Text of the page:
We had a new enquiry from retired couple Alan and Jenny recently. They receive a part Age Pension to top up Alan’s Allocated pension.
Their part Age Pension is based on Centrelink’s Incomes Test.
Alan had set up his Allocated Pension on retirement years ago. After the change to Centrelinks treatment of Allocated Pensions on Jan 1, 2015, his Allocated Pension is ‘grandfathered’ under the old, ‘deductible amount’ formula.
Alan and Jenny had been told and were under the impression they were better off, for Centrelink purposes, under the old rules than they would otherwise have been under the new rules.
However, on investigation, we found that over the years Alan had made several lump sum withdrawals (known as partial commutations) from his Allocated Pension for larger one-off expenses such as replacing a car, going on an extended holiday, and some home renovations. These lump sum withdrawals were made on top of his regular monthly allocated pension drawings.
Alan and Jenny were not aware that those lump sum withdrawals had the effect of reducing the Centrelink Incomes test efficiency of his Allocated Pension.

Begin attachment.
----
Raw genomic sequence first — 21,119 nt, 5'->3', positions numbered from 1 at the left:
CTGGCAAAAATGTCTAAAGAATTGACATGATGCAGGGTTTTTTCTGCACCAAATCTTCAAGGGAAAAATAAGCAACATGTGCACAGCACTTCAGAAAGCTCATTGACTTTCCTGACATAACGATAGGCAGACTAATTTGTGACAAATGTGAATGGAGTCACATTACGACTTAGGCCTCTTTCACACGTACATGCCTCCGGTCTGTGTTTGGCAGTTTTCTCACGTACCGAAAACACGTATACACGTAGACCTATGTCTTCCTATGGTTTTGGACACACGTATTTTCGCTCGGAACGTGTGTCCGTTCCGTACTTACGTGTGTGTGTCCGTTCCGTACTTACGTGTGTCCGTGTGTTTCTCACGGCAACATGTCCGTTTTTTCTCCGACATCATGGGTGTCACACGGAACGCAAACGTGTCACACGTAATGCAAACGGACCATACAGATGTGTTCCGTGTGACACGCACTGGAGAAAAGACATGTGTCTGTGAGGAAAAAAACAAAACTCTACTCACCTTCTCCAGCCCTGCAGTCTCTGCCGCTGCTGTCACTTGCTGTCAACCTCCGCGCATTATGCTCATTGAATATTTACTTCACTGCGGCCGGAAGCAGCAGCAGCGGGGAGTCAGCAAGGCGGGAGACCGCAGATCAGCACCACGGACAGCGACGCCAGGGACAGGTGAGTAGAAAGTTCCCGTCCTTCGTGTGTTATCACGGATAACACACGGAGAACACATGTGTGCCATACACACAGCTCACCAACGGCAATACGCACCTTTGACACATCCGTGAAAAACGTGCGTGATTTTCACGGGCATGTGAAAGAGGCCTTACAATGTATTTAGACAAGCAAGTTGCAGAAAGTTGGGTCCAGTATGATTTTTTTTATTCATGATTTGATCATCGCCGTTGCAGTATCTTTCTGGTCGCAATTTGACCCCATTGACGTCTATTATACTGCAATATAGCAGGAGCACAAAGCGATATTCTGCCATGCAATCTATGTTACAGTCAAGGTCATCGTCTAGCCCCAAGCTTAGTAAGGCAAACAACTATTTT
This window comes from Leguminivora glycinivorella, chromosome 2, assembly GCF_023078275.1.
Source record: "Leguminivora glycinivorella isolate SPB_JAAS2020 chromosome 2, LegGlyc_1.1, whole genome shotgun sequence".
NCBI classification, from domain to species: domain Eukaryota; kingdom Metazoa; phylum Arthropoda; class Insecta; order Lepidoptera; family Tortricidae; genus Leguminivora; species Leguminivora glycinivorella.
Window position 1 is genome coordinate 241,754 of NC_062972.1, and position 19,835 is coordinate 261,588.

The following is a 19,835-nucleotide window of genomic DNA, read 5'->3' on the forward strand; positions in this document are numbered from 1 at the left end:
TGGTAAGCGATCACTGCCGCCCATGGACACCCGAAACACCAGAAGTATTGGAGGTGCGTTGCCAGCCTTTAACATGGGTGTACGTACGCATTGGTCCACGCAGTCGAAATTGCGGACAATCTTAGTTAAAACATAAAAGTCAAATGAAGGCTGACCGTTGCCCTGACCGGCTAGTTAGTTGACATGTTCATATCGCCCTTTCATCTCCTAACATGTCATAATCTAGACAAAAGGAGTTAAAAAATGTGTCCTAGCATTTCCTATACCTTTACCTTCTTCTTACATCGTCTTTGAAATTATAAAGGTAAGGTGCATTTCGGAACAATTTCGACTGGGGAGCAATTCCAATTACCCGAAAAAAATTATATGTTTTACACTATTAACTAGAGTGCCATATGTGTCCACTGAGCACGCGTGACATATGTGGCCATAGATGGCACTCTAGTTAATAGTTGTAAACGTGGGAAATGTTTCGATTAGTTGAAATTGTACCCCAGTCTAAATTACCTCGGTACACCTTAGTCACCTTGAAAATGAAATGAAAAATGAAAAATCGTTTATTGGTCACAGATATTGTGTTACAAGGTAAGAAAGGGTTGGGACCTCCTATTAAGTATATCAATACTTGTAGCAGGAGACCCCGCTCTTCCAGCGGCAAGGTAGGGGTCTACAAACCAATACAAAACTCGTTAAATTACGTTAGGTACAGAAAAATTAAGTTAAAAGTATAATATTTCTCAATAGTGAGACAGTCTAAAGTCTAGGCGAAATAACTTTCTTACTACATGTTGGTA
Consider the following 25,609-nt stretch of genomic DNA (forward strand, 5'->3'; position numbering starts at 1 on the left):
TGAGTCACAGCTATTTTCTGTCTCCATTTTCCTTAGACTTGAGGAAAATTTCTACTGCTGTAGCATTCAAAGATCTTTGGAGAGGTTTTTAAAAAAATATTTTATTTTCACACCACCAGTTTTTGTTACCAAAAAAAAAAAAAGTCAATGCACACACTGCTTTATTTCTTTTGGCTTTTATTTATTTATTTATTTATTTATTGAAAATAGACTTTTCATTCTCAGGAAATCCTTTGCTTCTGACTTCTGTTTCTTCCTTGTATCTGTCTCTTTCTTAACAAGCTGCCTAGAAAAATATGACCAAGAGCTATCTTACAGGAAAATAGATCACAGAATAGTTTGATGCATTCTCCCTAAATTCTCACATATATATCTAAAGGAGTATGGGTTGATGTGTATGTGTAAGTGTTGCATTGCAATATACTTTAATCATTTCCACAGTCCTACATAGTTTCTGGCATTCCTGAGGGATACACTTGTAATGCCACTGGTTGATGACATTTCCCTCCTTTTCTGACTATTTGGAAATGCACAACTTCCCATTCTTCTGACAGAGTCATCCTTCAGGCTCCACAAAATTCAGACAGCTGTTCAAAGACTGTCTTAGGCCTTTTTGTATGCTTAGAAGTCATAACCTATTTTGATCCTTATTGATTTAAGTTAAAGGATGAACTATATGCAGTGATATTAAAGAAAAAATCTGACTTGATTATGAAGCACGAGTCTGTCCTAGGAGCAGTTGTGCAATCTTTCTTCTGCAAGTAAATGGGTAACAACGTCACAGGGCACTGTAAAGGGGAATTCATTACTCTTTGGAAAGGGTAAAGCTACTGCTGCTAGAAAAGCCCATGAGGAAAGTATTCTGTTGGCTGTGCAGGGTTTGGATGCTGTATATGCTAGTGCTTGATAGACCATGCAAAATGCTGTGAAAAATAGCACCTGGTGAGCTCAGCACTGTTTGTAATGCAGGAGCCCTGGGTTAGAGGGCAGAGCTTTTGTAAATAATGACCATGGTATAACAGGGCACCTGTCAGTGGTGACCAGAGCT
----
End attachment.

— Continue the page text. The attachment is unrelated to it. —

To counteract the effect the withdrawals were making on the Incomes test calculations, Alan would have been better off fully commuting and restarting his Allocated Pension before Jan 1, 2015. This would have resulted in a new, larger, deductible amount and an increase to their part Age Pension.
Whilst this was a missed opportunity, all is not lost. If Alan commutes and restarts his Allocated Pension now, Centrelink will use the new post 1 Jan 2015 deeming rules to assess the amount of income they will use in determining their Age Pension eligibility.
The result for them, based on their circumstances, is that they will in fact be better off under the new deeming rules than the old deductible amount rules.
Many people are better off under the old rules pre 1 Jan 2015. However not everyone is, and you shouldn’t simply make that assumption without getting advice on your personal circumstances.
Alan and Jenny will soon be receiving a welcome increase to their part Age Pension.